We all know the story of Rama and Sita, the Ramayana epic that depicts how Rama goes in search of his wife who has been abducted by Rawana (or Ravana), the powerful 10-headed King of Lanka.
Rama defeats Rawana in a ferocious battle aided by an army of monkeys. Ramayana has been interpreted in myriad ways -through temple sculptures, paintings, plays, poems, dance dramas, shadow play, and more.
Now there is a fresh new interpretation by three legends in their own field who also shared tips on becoming better at wayang kulit for lovers of shadow puppetry.
Some months ago, Sabera Shaik – actor, director, producer – of Masakini Theatre Company was struck with the idea of depicting three Rawanas in a contemporized Wayang Kulit performance.
There were only two others she wanted to work with, who she knew could pull this off and create Tiga Rawana.
Enter Kamrul Hussin. Wayang Kulit Kelantan maestro and masterful contemporary composer and musician in his own right.
Enter Susan Sarah John. Musical director, artistic producer, director. Bringing along her ingenius creative versatility.
Put these three performers together and magic happens.
As it had been done before in Putri Saadong, a monodrama brilliantly portrayed through the interplay of Shaik’s monologue and the haunting orchestration of traditional musical instruments including the ancient rebab.
Written and performed by Shaik, Masakini’s Puteri Saadong was directed by Tage Larsen of Teater Laboratorium in Denmark with original music by Kamrul Husin and Susan Sarah John, lighting by Sivarajah Natarajan and Normah Nordin through performances in Kuala Lumpur, Penang, Jaipur, Pune, Denmark.
Alchemy again in 2019 with Wayang: Mak Yong Stories to acquaint the public with stories from the Mak Yong tradition. Masakini Theatre Company had adapted the format by storytelling via shadow or wayang. It became a big hit with so much demand, that there was a need for an additional show in the one week of the performance.
With Tiga Rawana, there were no lighting aficionadoes, no large crew of actors, dancers, narrators, musicians. Just these three, doing everything – except shooting the video.
It must have been challenging doing everything by yourselves, I asked. Putting all those different elements together – the music, the storytelling, the puppets, the dalang (puppeteer) work, the light work for the shadow play, the backdrop, the set, the screen, the balancing of the music.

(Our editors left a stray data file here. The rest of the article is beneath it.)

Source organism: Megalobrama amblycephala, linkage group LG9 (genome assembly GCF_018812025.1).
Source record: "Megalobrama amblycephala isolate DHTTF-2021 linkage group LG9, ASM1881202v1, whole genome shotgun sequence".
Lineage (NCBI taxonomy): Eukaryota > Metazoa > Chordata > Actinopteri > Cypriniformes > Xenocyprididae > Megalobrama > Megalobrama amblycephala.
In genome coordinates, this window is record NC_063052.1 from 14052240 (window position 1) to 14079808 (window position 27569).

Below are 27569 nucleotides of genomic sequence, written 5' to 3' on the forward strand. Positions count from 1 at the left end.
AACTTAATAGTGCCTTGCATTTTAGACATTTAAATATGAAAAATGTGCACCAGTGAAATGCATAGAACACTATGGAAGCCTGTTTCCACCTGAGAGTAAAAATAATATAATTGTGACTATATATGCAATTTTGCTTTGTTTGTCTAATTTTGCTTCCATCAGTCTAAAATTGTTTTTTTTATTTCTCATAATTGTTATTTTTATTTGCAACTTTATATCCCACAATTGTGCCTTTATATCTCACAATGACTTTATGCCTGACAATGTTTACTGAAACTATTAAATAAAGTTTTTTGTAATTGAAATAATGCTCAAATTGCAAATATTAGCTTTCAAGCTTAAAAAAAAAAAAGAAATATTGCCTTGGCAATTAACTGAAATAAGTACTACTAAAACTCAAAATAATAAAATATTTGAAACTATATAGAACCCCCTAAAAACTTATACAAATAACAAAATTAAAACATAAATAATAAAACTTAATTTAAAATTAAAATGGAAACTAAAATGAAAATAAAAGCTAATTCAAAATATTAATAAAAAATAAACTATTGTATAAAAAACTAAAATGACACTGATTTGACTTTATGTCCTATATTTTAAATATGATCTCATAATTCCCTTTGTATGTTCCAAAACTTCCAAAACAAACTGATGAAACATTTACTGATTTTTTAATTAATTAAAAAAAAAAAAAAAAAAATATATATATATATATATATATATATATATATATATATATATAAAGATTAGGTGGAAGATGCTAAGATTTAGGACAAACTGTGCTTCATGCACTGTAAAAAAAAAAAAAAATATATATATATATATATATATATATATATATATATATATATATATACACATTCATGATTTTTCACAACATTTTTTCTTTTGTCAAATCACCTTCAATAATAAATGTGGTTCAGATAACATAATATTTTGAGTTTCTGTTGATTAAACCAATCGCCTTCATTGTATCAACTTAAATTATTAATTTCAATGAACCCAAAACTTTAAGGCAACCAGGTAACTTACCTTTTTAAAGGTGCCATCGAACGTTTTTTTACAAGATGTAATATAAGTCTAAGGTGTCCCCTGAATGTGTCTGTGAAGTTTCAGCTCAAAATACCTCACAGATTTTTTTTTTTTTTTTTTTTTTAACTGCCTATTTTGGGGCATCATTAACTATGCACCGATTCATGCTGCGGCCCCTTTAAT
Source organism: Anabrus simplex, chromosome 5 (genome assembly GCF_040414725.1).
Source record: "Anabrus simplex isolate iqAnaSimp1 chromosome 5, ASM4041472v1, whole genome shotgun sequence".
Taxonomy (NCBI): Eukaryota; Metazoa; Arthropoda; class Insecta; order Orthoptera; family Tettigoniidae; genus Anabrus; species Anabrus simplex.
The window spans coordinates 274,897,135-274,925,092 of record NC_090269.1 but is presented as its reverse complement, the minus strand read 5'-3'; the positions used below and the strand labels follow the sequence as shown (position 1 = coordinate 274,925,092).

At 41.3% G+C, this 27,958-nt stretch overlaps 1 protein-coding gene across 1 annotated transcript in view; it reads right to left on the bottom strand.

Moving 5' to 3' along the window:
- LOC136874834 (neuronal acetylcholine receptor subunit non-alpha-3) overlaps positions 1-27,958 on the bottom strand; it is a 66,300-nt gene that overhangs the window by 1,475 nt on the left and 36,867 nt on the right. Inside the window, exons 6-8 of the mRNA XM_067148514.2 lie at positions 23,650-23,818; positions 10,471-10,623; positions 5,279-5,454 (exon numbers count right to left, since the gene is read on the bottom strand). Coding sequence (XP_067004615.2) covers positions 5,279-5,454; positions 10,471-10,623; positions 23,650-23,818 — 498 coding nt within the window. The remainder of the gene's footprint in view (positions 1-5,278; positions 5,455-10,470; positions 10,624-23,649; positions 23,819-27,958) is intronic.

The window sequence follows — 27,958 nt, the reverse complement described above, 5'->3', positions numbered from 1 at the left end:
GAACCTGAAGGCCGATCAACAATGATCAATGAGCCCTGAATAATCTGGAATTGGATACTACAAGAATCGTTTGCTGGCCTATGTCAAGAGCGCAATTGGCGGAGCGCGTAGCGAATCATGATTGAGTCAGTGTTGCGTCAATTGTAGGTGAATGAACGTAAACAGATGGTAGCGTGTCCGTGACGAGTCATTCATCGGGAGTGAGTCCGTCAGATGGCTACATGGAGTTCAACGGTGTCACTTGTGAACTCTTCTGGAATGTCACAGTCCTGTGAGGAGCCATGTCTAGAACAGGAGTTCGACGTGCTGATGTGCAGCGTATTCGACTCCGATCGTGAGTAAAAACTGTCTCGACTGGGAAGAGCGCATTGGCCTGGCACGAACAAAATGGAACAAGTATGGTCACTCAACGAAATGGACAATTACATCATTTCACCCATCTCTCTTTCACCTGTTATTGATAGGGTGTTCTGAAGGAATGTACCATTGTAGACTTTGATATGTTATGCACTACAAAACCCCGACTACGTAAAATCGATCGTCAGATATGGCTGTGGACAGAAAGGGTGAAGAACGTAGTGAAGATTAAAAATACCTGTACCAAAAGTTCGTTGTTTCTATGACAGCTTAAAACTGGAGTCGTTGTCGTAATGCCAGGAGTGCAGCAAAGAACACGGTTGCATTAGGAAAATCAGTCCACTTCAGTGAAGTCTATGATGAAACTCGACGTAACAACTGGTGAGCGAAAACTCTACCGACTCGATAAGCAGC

The three “Rawanas” only laughed, somewhat maniacally, like how Rawana would laugh.
“Actually it was a lot of fun,” says Susan Sarah John. Sabera giggles: “Yes it was really fun” and says something to Kamrul in the melodic Kelantanese dialect and they both laugh.
It was refreshing to see that there were no hierarchies in their creative process. Shadow play was of course the common vein for these three artists.
“It really is about the process, where we develop in a spirit of total collaboration and creative freedom. No labels of who’s artistic director, music director, composer, set designer, etc, no artistic ego trips,” explains Sarah John.
“Tiga Rawana was put together as a lighthearted, tongue-in-cheek story of the Ramayana epic. Because all of us were so comfortable with our skills, creating the piece was a case of spontaneous creative combustion, with a lot of banter and fun along with the necessary hard work at rehearsals,” says Shaik.
Each practitioner become dalangs of their own Rawana puppet. The beginning of Tiga Rawana is the end of the Ramayana epic, with the battle between Rawana and Rama.
It’s a simple sequence. Rawana fights Rama, and dies. Rama goes in search of his wife in the jungle and finds her.
Tiga Rawana concludes with a delightful dance of the three Rawanas to a new “disco” composition of Hussin’s.
The music was composed by Hussin with musical ideas from Sarah John. The original music is traditional, contemporary, and Western operatic (Verdi’s Requiem), seamlessly put together in sync with the awesome shadow theatrics.
All three play different musical instruments.
In traditional wayang kulit Kelantan, watching the shadow play in front of the screen is as entertaining as watching the “theatre” of the dalangs at the back of the screen.
Tiga Rawana incorporates this important essence and it is a joy to see these three legends banter and ad-lib hilariously especially in a scene behind the scenes when they create their own jungle set.
It may have been a breeze for the three luminaries but putting it on video, could it not be somewhat of a challenge?
Phyon Lam of Imaginary Art Studio explains:
“The only challenge initially was the lighting. We solved that with technology. We had the right cameras. On the technical side, we were also briefed in detail so we knew what was wanted. The small LED lights used by the “dalangs” do not produce much brightness so we had to enhance the lighting just a little more in order to be able to still have that shadow quality. Wayang Kulit is of course spontaneous and free and not regimented. It cannot be storyboarded. So it had to be treated like a documentary.
Arts For All Seasons (ArtsFAS); a dedicated platform showcasing Malaysia’s preserved and conserved arts, heritage, and culture provided the support for this original theatrical offering. ArtsFAS is an initiative of Yayasan Hasanah.
Shine the light on your hand and see how the changes occur on the wall.
When you understand the basic light shadow dynamics, you can then stop using the torch and find new ways of making shadows.
You will realise that the light bulb is important.
Understand how light works as that is where the inspiration lies.
Reading is crucial, fiction or fact as is listening to all kinds of music.
You have to love it to do it and get better and better.
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Cover image supplied Masakini Theatre Company.
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